20th Century Sea-Level Rise Was Fastest in 2,000 Years Along Much of U.S. East Coast

Flooding at Forsythe National Wildlife Refuge

Sea-level rise leads to increased flooding at the Edwin B. Forsythe National Wildlife Refuge in New Jersey. The photos show approximately the same view in October (left) and September 2016. Both photos show the same round hill in the upper left corner. Credit: Jennifer S. Walker, Rutgers University

Global increase from melting ice and warming oceans is most significant change since 1800.

The rate of sea-level rise in the 20th century along much of the U.S. Atlantic coast was the fastest in 2,000 years, and southern New Jersey had the fastest rates, according to a Rutgers-led study.

The global rise in sea-level from melting ice and warming oceans from 1900 to 2000 led to a rate that’s more than twice the average for the years 0 to 1800 – the most significant change, according to the study in the journal Nature Communications.

The study for the first time looked at the phenomena that contributed to sea-level change over 2,000 years at six sites along the coast (in Connecticut, New York City, New Jersey and North Carolina), using a sea-level budget. A budget enhances understanding of the processes driving sea-level change. The processes are global, regional (including geological, such as land subsidence) and local, such as groundwater withdrawal.

“Having a thorough understanding of sea-level change at sites over the long-term is imperative for regional and local planning and responding to future sea-level rise,” said lead author Jennifer S. Walker, a postdoctoral associate in the Department of Earth and Planetary Sciences in the School of Arts and Sciences at Rutgers University–New Brunswick. “By learning  how different processes vary over time and contribute to sea-level change, we can more accurately estimate future contributions at specific sites.”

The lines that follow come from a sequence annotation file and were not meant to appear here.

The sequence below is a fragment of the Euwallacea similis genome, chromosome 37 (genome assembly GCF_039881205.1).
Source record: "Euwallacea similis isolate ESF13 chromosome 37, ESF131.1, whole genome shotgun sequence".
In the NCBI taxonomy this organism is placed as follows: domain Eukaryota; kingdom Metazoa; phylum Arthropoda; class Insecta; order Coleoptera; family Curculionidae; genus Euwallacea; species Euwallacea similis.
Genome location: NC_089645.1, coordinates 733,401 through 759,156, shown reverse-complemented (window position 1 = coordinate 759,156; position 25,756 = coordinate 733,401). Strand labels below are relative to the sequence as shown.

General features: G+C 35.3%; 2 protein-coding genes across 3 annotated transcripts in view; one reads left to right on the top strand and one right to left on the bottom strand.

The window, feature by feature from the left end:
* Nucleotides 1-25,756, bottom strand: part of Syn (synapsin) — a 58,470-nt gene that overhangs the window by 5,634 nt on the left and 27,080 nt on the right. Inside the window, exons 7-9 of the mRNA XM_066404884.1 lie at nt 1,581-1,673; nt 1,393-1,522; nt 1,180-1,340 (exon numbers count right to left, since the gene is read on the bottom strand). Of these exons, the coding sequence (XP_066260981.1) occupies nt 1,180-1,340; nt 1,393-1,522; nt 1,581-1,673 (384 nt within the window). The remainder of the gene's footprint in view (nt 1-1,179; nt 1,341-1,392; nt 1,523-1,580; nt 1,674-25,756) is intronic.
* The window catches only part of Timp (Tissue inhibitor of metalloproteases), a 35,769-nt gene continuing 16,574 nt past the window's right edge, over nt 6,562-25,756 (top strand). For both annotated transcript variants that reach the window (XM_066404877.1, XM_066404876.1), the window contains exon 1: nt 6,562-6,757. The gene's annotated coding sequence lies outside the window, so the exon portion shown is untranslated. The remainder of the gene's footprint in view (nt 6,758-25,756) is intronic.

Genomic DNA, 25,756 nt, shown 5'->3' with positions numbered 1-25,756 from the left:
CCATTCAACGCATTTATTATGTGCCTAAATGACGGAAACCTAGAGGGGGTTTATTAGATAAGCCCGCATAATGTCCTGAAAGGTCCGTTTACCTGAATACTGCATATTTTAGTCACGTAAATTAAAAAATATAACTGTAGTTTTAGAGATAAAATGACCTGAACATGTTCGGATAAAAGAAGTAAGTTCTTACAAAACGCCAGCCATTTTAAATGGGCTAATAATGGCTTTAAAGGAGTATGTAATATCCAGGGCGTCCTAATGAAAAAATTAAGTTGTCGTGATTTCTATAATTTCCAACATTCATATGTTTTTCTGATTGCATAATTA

Sea Level Budget for Northern NJ

Sea-level budget for northern New Jersey over the last 2000 years. The contribution to sea-level change is divided into four components over time: global, local, and regional (geological and other). By the 20th century, the global contribution due to ice melt and warming oceans becomes equal to the regional geological contribution, for a total rate of sea-level rise of 3.1 mm per year, which is the fastest rate in the last 2000 years. Credit: Rutgers University/Earth Observatory of Singapore

Sea-level rise stemming from climate change threatens to permanently inundate low-lying islands, cities and lands. It also heightens their vulnerability to flooding and damage from coastal and other storms.

Most sea-level budget studies are global and limited to the 20th and 21st centuries. Rutgers-led researchers estimated sea-level budgets for longer timeframes over 2,000 years. The goal was to better understand how the processes driving sea-level have changed and could shape future change, and this sea-level budget method could be applied to other sites around the world.

Using a statistical model, scientists developed sea-level budgets for six sites, dividing sea-level records into global, regional and local components. They found that regional land subsidence – sinking of the land since the Laurentide ice sheet retreated thousands of years ago – dominates each site’s budget over the last 2,000 years. Other regional factors, such as ocean dynamics, and site-specific local processes, such as groundwater withdrawal that helps cause land to sink, contribute much less to each budget and vary over time and by location.

The total rate of sea-level rise for each of the six sites in the 20th century (ranging from 2.6 to 3.6 millimeters per year, or about 1 to 1.4 inches per decade) was the fastest in 2,000 years. Southern New Jersey had the fastest rates over the 2,000-year period: 1.6 millimeters a year (about 0.63 inches per decade) at Edwin Forsythe National Wildlife Refuge, Leeds Point, in Atlantic County and 1.5 millimeters a year (about 0.6 inches per decade) at Cape May Court House, Cape May County. Other sites included East River Marsh in Guilford, Connecticut; Pelham Bay, The Bronx, New York City; Cheesequake State Park in Old Bridge, New Jersey; and  Roanoke Island in North Carolina.